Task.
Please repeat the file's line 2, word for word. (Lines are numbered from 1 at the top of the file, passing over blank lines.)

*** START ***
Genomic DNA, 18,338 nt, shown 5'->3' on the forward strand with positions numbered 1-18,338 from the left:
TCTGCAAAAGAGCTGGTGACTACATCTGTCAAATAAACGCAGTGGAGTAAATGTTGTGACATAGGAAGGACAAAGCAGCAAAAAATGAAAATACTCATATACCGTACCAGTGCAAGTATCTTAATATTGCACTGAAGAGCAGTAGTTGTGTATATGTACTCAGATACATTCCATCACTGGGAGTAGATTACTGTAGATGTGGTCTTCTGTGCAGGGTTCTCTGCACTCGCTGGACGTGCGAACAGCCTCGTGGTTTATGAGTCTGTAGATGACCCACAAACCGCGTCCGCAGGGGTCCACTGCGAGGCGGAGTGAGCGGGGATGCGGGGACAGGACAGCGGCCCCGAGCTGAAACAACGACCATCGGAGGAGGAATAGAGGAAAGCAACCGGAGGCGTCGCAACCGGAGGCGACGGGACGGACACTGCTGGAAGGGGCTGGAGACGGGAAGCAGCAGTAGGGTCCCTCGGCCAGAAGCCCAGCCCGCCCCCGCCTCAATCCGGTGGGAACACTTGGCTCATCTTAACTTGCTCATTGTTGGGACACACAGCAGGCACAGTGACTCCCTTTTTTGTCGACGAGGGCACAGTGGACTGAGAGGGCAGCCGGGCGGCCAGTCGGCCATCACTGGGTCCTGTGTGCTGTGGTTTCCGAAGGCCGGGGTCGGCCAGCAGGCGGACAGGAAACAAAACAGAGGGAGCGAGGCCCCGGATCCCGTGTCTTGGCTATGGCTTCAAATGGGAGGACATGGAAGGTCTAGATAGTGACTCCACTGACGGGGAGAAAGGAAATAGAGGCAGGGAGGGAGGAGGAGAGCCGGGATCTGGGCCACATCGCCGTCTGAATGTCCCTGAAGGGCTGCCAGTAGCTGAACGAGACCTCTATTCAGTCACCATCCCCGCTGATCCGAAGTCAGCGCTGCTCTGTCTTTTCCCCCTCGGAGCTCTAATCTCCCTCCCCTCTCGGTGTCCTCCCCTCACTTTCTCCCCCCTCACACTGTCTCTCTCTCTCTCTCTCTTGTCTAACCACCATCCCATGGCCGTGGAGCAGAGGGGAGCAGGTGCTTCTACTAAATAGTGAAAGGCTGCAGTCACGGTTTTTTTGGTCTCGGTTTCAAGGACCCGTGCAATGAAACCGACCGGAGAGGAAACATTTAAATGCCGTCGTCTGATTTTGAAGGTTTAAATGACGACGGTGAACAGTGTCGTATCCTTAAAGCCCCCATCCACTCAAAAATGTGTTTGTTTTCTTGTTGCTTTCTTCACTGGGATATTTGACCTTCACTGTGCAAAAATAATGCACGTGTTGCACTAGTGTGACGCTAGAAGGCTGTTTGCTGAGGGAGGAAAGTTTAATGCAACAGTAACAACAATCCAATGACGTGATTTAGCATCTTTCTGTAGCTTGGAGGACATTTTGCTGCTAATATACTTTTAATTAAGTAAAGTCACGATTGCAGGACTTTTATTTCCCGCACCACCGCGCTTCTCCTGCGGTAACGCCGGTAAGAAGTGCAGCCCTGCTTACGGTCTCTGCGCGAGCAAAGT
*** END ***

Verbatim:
TCTGCAAAAGAGCTGGTGACTACATCTGTCAAATAAACGCAGTGGAGTAAATGTTGTGACATAGGAAGGACAAAGCAGCAAAAAATGAAAATACTCATATACCGTACCAGTGCAAGTATCTTAATATTGCACTGAAGAGCAGTAGTTGTGTATATGTACTCAGATACATTCCATCACTGGGAGTAGATTACTGTAGATGTGGTCTTCTGTGCAGGGTTCTCTGCACTCGCTGGACGTGCGAACAGCCTCGTGGTTTATGAGTCTGTAGATGACCCACAAACCGCGTCCGCAGGGGTCCACTGCGAGGCGGAGTGAGCGGGGATGCGGGGACAGGACAGCGGCCCCGAGCTGAAACAACGACCATCGGAGGAGGAATAGAGGAAAGCAACCGGAGGCGTCGCAACCGGAGGCGACGGGACGGACACTGCTGGAAGGGGCTGGAGACGGGAAGCAGCAGTAGGGTCCCTCGGCCAGAAGCCCAGCCCGCCCCCGCCTCAATCCGGTGGGAACACTTGGCTCATCTTAACTTGCTCATTGTTGGGACACACAGCAGGCACAGTGACTCCCTTTTTTGTCGACGAGGGCACAGTGGACTGAGAGGGCAGCCGGGCGGCCAGTCGGCCATCACTGGGTCCTGTGTGCTGTGGTTTCCGAAGGCCGGGGTCGGCCAGCAGGCGGACAGGAAACAAAACAGAGGGAGCGAGGCCCCGGATCCCGTGTCTTGGCTATGGCTTCAAATGGGAGGACATGGAAGGTCTAGATAGTGACTCCACTGACGGGGAGAAAGGAAATAGAGGCAGGGAGGGAGGAGGAGAGCCGGGATCTGGGCCACATCGCCGTCTGAATGTCCCTGAAGGGCTGCCAGTAGCTGAACGAGACCTCTATTCAGTCACCATCCCCGCTGATCCGAAGTCAGCGCTGCTCTGTCTTTTCCCCCTCGGAGCTCTAATCTCCCTCCCCTCTCGGTGTCCTCCCCTCACTTTCTCCCCCCTCACACTGTCTCTCTCTCTCTCTCTCTTGTCTAACCACCATCCCATGGCCGTGGAGCAGAGGGGAGCAGGTGCTTCTACTAAATAGTGAAAGGCTGCAGTCACGGTTTTTTTGGTCTCGGTTTCAAGGACCCGTGCAATGAAACCGACCGGAGAGGAAACATTTAAATGCCGTCGTCTGATTTTGAAGGTTTAAATGACGACGGTGAACAGTGTCGTATCCTTAAAGCCCCCATCCACTCAAAAATGTGTTTGTTTTCTTGTTGCTTTCTTCACTGGGATATTTGACCTTCACTGTGCAAAAATAATGCACGTGTTGCACTAGTGTGACGCTAGAAGGCTGTTTGCTGAGGGAGGAAAGTTTAATGCAACAGTAACAACAATCCAATGACGTGATTTAGCATCTTTCTGTAGCTTGGAGGACATTTTGCTGCTAATATACTTTTAATTAAGTAAAGTCACGATTGCAGGACTTTTATTTCCCGCACCACCGCGCTTCTCCTGCGGTAACGCCGGTAAGAAGTGCAGCCCTGCTTACGGTCTCTGCGCGAGCAAAGT